Sermons

July 16: Fifteenth Sunday

“Hear then the parable of the sower.” Matthew 13:1-23.

This is the first of four parables in Matthew, and in this story, Jesus teaches about the sower. The seed falls on good soil, the seed flourishes and the plant grows. But not always, so there is more to consider!

Many years ago, my Aunt Caroline with her family came out to visit California and see this region so fertile and rich in natural beauty.

My aunt was most taken by the California orange colored poppy that was in full bloom up and down the state — at that very time of year.

The poppy is the state flower, after all.

When she returned home to New Jersey, she had the idea of growing California poppy in her garden, but this was in New Jersey. So at her request, I went to a nursery here in Monterey and purchased a bag of seeds.

Then, came spring, and the experiment began. My aunt made a space for those seeds, planted them, watered them — keep a keen eye on them.

Just as the label on the bag of seed stated: “Eschscholzia California, the California poppy – its native habitat includes California and extends to Oregon, Washington, Nevada, Arizona, New Mexico, Sonora and northwest Baja California. Best viewed in Antelope Valley (Los Angeles), Bear Valley (Colusa) or Point Buchon (San Luis Obispo).

Not in New Jersey, however; so this was a failed experiment.

I said to my aunt: “Another reason to return to California.”

Like today’s gospel, it was worth a shot!

Jesus advises his followers that the sower of these seeds must be relentless in adapting the “word of God” to whatever the condition, and should be exceedingly generous in sowing seeds in good soil; but also on footpaths, or rocky soil, and even amid thorn bushes.

It’s worth a shot! Be generous and hold nothing back – whatever the ground or condition.

Use your imagination. Plant the seeds of justice, mercy and forgiveness in the best soil, and even under the worst of conditions.

Here’s a favorite quote from a prized America author, Henry David Thoreau, he writes: “Convince me that you have a seed there, and I am prepared to expect wonders.”

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Thoreau wrote “Walden,” an American classic about the wonders of our natural world and how they are reflected in our personal, internal spiritual lives.

This past week, July 12th marked the 200th anniversary of Henry David Thoreau’s birth, just outside of Boston.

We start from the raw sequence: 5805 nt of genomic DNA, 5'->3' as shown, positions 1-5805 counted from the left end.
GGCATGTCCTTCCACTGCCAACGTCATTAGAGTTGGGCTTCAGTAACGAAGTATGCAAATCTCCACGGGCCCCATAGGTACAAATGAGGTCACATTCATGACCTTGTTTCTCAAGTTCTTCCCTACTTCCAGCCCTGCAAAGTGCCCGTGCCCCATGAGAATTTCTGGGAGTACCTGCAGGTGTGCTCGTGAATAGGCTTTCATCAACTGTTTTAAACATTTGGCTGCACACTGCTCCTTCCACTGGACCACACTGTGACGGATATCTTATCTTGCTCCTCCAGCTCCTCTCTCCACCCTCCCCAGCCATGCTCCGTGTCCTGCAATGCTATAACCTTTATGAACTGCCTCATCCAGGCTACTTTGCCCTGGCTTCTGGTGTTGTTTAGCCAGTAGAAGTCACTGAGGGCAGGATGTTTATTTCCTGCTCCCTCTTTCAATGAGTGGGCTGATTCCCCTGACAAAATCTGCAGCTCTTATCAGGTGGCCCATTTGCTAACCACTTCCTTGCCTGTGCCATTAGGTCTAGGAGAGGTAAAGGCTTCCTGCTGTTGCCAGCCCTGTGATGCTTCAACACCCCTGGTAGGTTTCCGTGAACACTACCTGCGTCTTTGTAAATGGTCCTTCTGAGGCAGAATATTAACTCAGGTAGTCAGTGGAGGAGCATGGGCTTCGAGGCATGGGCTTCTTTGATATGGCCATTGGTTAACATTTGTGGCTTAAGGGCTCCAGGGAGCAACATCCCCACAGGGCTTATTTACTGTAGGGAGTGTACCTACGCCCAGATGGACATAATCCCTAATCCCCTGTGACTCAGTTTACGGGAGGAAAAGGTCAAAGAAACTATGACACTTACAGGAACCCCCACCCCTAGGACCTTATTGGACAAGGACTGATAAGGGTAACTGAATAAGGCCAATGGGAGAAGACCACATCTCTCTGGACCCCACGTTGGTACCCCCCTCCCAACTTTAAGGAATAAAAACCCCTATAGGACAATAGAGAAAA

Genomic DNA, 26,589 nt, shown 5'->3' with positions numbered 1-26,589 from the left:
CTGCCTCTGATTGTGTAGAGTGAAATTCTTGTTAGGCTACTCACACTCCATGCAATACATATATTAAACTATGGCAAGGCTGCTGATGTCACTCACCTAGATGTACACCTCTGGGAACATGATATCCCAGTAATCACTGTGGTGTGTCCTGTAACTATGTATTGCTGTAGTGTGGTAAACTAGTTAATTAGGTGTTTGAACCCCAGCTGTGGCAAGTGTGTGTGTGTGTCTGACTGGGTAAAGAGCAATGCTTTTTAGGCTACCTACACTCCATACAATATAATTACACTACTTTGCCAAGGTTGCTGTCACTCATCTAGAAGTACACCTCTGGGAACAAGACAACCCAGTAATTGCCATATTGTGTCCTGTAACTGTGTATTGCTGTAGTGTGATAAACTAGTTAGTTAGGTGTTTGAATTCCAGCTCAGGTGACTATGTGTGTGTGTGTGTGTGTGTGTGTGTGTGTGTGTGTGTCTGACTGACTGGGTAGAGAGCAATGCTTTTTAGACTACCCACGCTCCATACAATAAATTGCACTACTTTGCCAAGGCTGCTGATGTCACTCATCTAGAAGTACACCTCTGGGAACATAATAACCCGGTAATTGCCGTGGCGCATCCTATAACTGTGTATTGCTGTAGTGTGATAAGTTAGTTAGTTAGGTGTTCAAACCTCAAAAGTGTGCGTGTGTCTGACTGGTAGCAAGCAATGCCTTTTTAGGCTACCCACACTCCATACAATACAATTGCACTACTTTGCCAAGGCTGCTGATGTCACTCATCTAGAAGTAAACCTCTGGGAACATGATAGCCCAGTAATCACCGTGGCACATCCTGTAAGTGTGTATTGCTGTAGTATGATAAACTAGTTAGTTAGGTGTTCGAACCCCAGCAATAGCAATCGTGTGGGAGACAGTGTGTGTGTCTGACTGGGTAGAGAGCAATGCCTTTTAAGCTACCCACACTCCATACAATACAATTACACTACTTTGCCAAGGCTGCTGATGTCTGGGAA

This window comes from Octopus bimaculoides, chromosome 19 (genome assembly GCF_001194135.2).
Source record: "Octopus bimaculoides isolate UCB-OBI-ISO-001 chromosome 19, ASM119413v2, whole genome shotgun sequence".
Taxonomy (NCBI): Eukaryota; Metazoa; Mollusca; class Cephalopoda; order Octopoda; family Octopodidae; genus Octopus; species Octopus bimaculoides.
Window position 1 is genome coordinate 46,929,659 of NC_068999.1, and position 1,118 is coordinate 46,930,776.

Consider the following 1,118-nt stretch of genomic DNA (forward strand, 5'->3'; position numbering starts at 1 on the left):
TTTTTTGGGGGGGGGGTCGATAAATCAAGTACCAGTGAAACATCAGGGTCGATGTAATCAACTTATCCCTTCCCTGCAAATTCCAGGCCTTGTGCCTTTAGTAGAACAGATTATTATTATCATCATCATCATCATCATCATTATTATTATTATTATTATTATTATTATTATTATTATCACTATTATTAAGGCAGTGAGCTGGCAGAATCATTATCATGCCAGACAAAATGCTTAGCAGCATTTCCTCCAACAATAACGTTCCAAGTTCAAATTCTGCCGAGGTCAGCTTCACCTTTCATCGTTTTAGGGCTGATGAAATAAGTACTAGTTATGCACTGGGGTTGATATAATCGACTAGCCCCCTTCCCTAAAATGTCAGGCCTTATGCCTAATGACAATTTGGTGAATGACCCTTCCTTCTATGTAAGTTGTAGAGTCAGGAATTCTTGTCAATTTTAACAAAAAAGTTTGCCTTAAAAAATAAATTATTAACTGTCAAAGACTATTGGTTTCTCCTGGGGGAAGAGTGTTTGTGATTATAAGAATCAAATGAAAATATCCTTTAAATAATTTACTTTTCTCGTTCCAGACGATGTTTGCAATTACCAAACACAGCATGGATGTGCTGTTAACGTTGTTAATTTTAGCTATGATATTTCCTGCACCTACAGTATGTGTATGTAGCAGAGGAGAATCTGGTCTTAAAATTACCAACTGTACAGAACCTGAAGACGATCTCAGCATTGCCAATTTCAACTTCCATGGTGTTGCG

His solitary life and commitment to the natural world gave rise to a conservation movement in the United States — with such figures like John Muir here in California with the establishment of Yellowstone.

As president from 1901 to 1909, Theodore Roosevelt saved over 240 million acres of wilderness, as part of the National Park Service. By the 1960’s writers like Rachel Carson, so famous for her environmental activism wrote her classic, “The Silent Spring.”

To my mind, imagination helped preserve so much of our national beauty – so abundant here on our Monterey coast or in our Salinas Valley, what John Steinbeck called the “pastures of heaven.”

Thoreau writes: “Convince me that you have a seed there, and I am prepared to expect wonders.”

In a way, Jesus is telling us that in sowing these seeds, the word of God can expand our imagination to see the beauty of God’s creation, and with these wonders, miracles are possible.

It’s worth a shot!

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“A Gaelic Blessing,” by John Rutter, and performed by the Dordt College Choir in the of Spring 2009.

“Deep peace of the running wave to you.

Deep peace of the flowing air to you.

Deep peace of the quiet earth to you.

Deep peace of the shining stars to you.

Deep peace of the gentle night to you.

Moon and stars pour their healing light on you.

Deep peace of Christ, of Christ the light of the world to you.

Deep peace of Christ to you.” 

 

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